Christian writings are classified into two main categories. First there are the "pre-scholastic" writings, referring to the eye witness accounts of the apostles and those who received their witness. These were authoritative witnesses because they were eye witnesses, declaring those things that they had seen and heard (1 John 1: 1-3). Even our legal system recognizes that an eyewitness is the only reliable and therefore credible witness. When the witness starts to speculate on things he did not see, his testimony is stricken from the record as mere supposition. On the other hand there are the "scholastic writings" that are essentially man's attempt to comprehend, articulate and enter in with his mind of flesh to things that he has not seen.

Paul warned, "Let no one fraudulently deprive you of your prize, doing his own will in humility and worship of angels, entering into (searching into or scrutinizing) things which he has not seen, vainly puffed up by the mind of his flesh" (Colossians 2:18 Darby).

Because of their lack of physical sight, blind people find it difficult to enter in or participate, and many activities are closed to them. When you scrutinize divine things, never having seen them by revelation, the end-result is always arrogance, pride and eventual misconception. This kind of knowledge always puffs up. This is the fruit of the tree of the knowledge of good and evil, the fruit that fallen man continues to eat in his quest to be all-knowing and self-governing like God.

In 1609, a man named Galileo invented the telescope. Using his invention, he discovered that the earth and other planets revolve around the sun, contrary to the popular belief that the universe was geocentric, revolving around the earth. Galileo's discoveries eventually brought him into conflict with the Catholic Church, which governed all scientific and religious matters at that time. Galileo was warned that he should no longer discuss or defend his theories. In 1633 he was called to Rome to face the Inquisition.

Galileo: "Look into my telescope and you'll see what I'm seeing."
Grand Inquisitor: "We will not look into the telescope because we cannot see what is not there."

We laugh at such "flat-earth" mindedness without thinking that future generations might judge us just as harshly. Will they judge us as we now judge the Pharisees? They judged the spiritual blindness of their forefathers by saying, "If we had been in the days of our fathers, we would not have been partakers with them [of the blood of the prophets]" (Matthew 23:30). Will we allow the light of God to shine into our darkness and heal the blindness within us, or will we do as every generation before us and fill up the measure of our fathers?

It requires humility to admit that we see in part. "For now we see in a mirror, dimly, but then face to face. Now I know in part, but then I shall know just as I also am known" (1 Corinthians 13:12 NKJV). How can those who see in part give a total accounting of the truth of our infinite God, let alone write it down as systematic theology? Religious men are driven to do this very thing and are saying by their actions, "We do not see in part, but we see the whole. We need no further revelation." They are like the man who Jesus started to heal of blindness. When Jesus ask him what he saw he said, "I see men as trees walking." A further healing was still needed.

Have we successfully inflicted blindness on our eyes and closed ourselves off from further truth through the arrogant belief that what is not codified within our belief-system is not "orthodox" and therefore not true? Are we delusional enough to believe that what we do not affirm is not real? In claiming to see, have we become blind? Jesus told the disciples that the Pharisees were blind guides leading the blind, yet we give way to scholarship like theirs before we will listen to the Holy Spirit of God. It was such blindness that Jesus came into the world to judge--that those who see might become blind and those that are blind might see.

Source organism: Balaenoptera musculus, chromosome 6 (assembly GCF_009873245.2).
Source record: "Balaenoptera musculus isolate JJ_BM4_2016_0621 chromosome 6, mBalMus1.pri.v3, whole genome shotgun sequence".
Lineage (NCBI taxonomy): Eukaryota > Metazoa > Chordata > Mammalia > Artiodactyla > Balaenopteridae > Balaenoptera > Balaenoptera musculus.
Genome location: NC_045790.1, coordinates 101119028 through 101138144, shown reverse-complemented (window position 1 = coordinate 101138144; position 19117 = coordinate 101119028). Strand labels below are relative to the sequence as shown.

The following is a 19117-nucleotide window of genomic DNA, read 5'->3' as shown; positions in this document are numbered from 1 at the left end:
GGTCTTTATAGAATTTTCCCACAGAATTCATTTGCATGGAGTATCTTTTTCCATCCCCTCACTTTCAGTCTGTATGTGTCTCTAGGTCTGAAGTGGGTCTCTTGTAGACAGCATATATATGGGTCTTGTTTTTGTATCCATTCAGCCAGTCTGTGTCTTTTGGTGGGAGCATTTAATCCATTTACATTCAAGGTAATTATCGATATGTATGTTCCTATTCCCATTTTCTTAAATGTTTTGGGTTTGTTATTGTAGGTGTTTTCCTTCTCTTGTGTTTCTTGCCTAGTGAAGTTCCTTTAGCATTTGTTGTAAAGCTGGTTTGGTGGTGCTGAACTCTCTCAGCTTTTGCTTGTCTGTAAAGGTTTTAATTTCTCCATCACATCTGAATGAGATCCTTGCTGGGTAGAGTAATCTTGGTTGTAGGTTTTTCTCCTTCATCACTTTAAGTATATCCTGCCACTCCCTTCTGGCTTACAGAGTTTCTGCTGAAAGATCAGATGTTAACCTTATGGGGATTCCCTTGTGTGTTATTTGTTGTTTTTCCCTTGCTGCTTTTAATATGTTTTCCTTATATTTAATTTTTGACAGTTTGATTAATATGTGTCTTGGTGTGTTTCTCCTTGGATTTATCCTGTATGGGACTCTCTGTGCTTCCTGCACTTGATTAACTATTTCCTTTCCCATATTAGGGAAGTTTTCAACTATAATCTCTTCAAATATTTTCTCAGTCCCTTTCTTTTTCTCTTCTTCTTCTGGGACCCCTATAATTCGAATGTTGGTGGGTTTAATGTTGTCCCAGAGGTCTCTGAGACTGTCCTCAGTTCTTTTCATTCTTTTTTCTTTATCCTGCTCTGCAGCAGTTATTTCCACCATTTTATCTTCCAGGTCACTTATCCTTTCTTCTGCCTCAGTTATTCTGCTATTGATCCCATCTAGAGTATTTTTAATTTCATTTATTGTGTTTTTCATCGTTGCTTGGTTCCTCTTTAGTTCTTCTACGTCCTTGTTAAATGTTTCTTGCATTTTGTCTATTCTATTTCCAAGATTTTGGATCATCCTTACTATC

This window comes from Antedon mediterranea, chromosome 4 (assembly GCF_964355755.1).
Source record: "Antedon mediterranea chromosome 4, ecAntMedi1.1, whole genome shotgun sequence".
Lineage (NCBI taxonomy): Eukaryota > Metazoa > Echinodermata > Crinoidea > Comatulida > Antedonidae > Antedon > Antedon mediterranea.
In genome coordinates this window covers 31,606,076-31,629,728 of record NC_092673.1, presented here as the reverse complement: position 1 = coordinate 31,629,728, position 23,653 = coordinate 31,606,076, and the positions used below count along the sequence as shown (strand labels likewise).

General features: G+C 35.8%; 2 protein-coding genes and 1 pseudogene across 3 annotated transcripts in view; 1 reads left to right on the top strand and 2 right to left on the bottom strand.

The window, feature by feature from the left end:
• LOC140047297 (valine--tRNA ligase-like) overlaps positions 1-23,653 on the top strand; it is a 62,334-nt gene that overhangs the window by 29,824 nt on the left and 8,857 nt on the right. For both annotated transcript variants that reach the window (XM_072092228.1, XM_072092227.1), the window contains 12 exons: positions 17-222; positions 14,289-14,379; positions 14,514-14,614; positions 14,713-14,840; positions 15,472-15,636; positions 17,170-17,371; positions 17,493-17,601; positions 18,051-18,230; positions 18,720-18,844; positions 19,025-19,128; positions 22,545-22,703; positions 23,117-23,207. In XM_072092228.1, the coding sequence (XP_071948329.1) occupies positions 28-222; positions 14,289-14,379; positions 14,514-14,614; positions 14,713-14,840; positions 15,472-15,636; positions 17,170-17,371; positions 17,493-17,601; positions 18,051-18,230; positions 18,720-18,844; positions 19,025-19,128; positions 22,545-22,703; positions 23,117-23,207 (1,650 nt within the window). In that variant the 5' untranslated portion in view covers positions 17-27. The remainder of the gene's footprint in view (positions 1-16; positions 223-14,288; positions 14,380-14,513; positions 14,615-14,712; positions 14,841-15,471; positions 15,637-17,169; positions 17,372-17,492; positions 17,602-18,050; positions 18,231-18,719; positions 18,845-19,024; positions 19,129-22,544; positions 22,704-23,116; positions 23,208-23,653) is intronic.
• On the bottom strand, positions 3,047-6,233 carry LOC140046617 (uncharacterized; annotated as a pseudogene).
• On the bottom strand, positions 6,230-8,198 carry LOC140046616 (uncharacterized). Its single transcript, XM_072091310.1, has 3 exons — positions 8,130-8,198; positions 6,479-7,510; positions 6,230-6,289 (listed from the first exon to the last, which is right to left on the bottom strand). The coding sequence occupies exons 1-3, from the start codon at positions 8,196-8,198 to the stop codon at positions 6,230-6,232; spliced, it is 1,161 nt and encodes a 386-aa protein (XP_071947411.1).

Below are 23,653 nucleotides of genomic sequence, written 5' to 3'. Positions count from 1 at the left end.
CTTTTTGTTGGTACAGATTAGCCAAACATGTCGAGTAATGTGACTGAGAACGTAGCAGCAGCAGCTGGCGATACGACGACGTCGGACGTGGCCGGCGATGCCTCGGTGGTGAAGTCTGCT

In John 9 we read the story of how Jesus met a man that had been blind from birth. The rabbinical college of that day taught that such impairments were the consequence of sin. Being curious, Christ's disciples asked Him, "Teacher, who sinned, this man or his parents, that he was born blind?" Jesus' answer is very telling. "Neither did this man sin, nor his parents; but, that the works of God might be revealed in him" (John 9:4-5). This man had been born blind so that God could reveal specific things in him. He was a walking parable of the spiritual blindness of the religious leaders of Israel. God used him to expose just how blind they were.

Jesus spat on the ground and made mud with the saliva, anointed the blind man's eyes with the mud, and commanded him to go and wash in the pool of Siloam. He went, washed, and came back seeing. This created quite a stir throughout the region. According to the traditions of the Pharisees, Jesus broke the law by healing this blind man on the Sabbath day. To them this was no small transgression and made Jesus a rank sinner in their eyes. On the other hand, they had to admit that this miracle was a sign (Greek semeion), a mark of divine approval and authority. Yet this healing had been done on the Sabbath, so how could God honor a sinner in this way?

The solution to the dilemma was to discredit Christ under the pretence of an open-minded pursuit of the truth. When the theology of man conflicts with the Truth, man often chooses to preserve his theology at truth's expense. You do not have to hang around organized religion very long to find out that the traditions of men make void the commandments of God that are revealed in the scriptures.